As the Federal Reserve's Open Market Committee meets today, we'll likely get an update on how its recent campaign to increase inflation is going. In November, it began another round of asset purchases because it was worried that inflation had become too low, and wanted to ensure that the U.S. wouldn't slip into deflation. Of course, this worry is only valid if inflation actually had been low, which some people deny. Although the official numbers clearly suggest low inflation, can we trust them?

For some reason, arguments that the government's methodology is flawed have become prevalent this week. Today, the Wall Street Journal has a column by Brett Arends that points out several flaws in the government's calculations. Yesterday, Zero Hedge featured a post by Chris Martenson making some of the same claims and others.

A big chunk of the crowd that is angry with how the government calculates inflation thinks that it's simply a part of a grand conspiracy to inflate the U.S. currency. As a result, they often argue for the gold standard, because they assert that will eliminate any potential mistakes. This can be addressed, at length, at a future time. For those of us who aren't conspiracy theorists that see an arbitrary commodity standard as the only answer, there is another alternative: reform the way the price indices are calculated.

Let's look at a few of the major criticisms of the way the Bureau of Labor Statistics measures inflation.


In order to calculate a price index, BLS must weighs each sort of good in its basket. Martenson provides a pretty strong argument that the current weighting system has flaws, using health care premiums as an example:

According to the BLS, the average family is projected to have a total exposure to rising health insurance premiums at a rate of only 0.49% (out of 100%). Given a median family income of $49,077 (the 2009 value), this means that the BLS assumes that the average family contributes just $239 dollars per year towards their healthcare insurance premiums. Yes, I wrote per year, not per month. That's not a typo.

Of course, this is possible to improve. There are statistics available on how much money households spend on various goods and services. The weights used should be reviewed and revised to better reflect reality.


BLS also utilizes something called "hedonics" in their methodology. This takes technological changes into account and lowers the price based on purchasing power. An example of this problem is provided by Arends:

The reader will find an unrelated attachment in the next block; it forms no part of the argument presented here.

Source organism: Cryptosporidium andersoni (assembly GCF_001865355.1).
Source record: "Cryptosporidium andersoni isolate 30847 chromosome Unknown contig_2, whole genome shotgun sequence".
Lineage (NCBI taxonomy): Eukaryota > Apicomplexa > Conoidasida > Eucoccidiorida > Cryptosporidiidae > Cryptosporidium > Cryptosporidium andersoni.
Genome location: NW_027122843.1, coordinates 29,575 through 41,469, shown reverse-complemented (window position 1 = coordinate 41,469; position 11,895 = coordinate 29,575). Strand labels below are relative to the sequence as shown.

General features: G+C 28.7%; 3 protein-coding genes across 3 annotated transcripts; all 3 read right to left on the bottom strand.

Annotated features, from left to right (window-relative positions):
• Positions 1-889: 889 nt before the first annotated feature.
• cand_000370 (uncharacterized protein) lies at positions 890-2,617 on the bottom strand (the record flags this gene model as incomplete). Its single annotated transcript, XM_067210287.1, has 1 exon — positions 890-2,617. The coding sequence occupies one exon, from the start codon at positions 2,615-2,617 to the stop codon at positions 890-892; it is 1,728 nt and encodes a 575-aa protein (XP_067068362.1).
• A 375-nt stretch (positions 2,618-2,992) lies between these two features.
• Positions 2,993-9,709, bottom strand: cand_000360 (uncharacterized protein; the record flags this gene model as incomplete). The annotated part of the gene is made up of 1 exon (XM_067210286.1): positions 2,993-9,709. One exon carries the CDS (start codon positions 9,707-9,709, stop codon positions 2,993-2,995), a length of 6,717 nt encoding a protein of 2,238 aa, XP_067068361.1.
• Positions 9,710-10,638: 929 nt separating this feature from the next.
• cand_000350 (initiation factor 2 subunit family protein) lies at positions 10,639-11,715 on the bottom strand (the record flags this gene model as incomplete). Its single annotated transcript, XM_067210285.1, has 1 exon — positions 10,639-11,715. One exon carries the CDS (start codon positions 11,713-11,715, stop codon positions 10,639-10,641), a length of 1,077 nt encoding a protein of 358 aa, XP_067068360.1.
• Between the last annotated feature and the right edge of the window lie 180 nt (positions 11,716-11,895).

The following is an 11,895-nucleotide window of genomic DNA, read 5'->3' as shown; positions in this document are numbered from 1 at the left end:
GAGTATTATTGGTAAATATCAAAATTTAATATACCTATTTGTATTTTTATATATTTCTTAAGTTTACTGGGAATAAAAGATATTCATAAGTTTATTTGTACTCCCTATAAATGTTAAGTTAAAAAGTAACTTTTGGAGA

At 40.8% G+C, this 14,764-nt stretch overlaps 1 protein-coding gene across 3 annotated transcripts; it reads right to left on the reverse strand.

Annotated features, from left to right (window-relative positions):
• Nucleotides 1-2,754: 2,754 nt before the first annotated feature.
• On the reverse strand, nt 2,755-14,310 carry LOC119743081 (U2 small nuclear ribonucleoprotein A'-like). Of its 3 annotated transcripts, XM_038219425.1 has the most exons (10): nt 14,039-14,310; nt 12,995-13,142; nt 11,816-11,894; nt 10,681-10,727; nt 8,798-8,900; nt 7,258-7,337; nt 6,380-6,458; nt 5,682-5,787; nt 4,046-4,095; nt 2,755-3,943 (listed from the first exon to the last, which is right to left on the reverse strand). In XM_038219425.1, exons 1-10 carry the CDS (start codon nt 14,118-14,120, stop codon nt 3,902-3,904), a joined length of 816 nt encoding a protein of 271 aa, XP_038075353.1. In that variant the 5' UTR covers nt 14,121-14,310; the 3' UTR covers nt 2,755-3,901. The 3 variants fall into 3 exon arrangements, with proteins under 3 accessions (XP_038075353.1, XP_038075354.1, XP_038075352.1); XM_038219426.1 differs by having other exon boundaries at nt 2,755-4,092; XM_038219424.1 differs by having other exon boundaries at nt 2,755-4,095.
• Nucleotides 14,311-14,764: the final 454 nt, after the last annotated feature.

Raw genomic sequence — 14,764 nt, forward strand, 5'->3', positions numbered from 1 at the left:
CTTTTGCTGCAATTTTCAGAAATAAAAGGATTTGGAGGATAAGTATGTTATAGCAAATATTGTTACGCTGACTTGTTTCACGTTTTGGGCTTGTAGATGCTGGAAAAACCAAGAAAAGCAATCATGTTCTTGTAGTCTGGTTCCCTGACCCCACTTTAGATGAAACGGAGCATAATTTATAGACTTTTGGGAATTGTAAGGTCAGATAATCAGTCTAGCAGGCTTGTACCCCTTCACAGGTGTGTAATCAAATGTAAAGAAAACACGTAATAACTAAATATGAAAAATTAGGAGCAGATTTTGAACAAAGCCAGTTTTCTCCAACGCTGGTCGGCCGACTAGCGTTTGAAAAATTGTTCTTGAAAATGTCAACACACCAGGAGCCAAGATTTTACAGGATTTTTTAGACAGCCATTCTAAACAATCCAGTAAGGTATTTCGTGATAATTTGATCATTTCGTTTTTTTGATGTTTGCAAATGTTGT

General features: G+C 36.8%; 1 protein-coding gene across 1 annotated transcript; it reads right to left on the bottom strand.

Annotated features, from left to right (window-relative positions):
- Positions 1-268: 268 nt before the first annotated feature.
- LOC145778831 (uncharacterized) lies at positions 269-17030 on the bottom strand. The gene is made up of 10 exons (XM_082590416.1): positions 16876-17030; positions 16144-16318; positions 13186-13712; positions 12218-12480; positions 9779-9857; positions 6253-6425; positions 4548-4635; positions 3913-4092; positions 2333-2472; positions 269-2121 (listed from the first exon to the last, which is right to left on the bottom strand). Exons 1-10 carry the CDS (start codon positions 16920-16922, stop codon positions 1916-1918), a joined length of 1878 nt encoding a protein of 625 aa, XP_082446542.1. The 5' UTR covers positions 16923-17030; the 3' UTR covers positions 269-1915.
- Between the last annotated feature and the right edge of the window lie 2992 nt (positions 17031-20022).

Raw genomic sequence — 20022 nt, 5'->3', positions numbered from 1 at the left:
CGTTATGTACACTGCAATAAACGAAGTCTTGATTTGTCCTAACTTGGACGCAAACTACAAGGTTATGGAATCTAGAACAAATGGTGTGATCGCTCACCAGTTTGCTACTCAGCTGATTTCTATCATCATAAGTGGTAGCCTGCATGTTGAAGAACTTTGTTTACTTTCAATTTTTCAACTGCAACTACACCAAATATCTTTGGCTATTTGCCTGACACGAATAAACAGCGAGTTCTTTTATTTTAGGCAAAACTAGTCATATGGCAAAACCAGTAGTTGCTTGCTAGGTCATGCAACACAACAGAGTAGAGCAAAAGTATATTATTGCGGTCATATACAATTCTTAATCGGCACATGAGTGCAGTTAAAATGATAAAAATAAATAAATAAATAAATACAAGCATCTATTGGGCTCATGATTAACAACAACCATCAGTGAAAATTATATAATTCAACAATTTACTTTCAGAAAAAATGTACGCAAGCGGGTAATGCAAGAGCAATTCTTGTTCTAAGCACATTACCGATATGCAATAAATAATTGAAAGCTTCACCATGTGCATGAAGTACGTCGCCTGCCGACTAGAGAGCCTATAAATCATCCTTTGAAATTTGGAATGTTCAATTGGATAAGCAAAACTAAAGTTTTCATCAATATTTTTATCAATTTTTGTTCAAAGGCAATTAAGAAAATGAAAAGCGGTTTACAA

Or consider the case of Apple computers. We all know Macs are expensive. And we know Apple doesn't discount. The cheapest Mac laptop today costs $999. A few years ago, it also cost $999. So the price is the same, right?

Ha. Not according Uncle Sam. Using a piece of chicanery called "hedonics," Uncle Sam calls this a price cut. His reasoning? You're getting more for the money. Today's $999 Mac is lighter, fancier and faster than last year's $999 Mac. So the government calculates that the "real" price has actually fallen.

It's pretty to understand why hedonics makes sense in theory. People are getting more technology for their money. But it's also pretty easy to understand why it is flawed -- they are still using $999 to purchase a computer, in the example above. And generally, people don't have an option to buy the older model for cheaper, so they end up spending the same amount of money they did in the past for what is ultimately the same sort of end product.

And that's a possible prescription for how to make hedonics work. In situation where the inferior technology is still available and now cheaper, then it can be taken into account. But in cases where there's no substitute, then the new product's price should be fully utilized.

Backwards Looking Nature

Another complaint from Arends is that the price index is backward looking. Unfortunately, there's no perfect solution to this problem. But you can make sure it's updated regularly so the weights used more accurately depict consumer behavior. One possible methodology could use a 3-year average that resets weights at the beginning of each year. This might be imperfect, but unless something dramatic happens regarding consumer behavior, it shouldn't generally be too far off.

General Mistrust in the Government

Finally, many people who worry about accurate inflation estimates assert that the government simply can't be trusted to make these calculations. But that's easy to fix too -- let third-party, private firms do it instead. Have the government outsource the work to, say, three consultancy firms, banks, or accounting firms that can gather and crunch the data needed to create these reports. Then, average their results. Finally, create a large rotation of a dozen or more of these firms, so that you can ensure that a few firms don't get too cozy with government officials.

There could very well be some validity in the argument that government price indices aren't accurate. But that doesn't mean the solution is necessarily to chuck the whole system. Changes could be made that would provide better inflation statistics.

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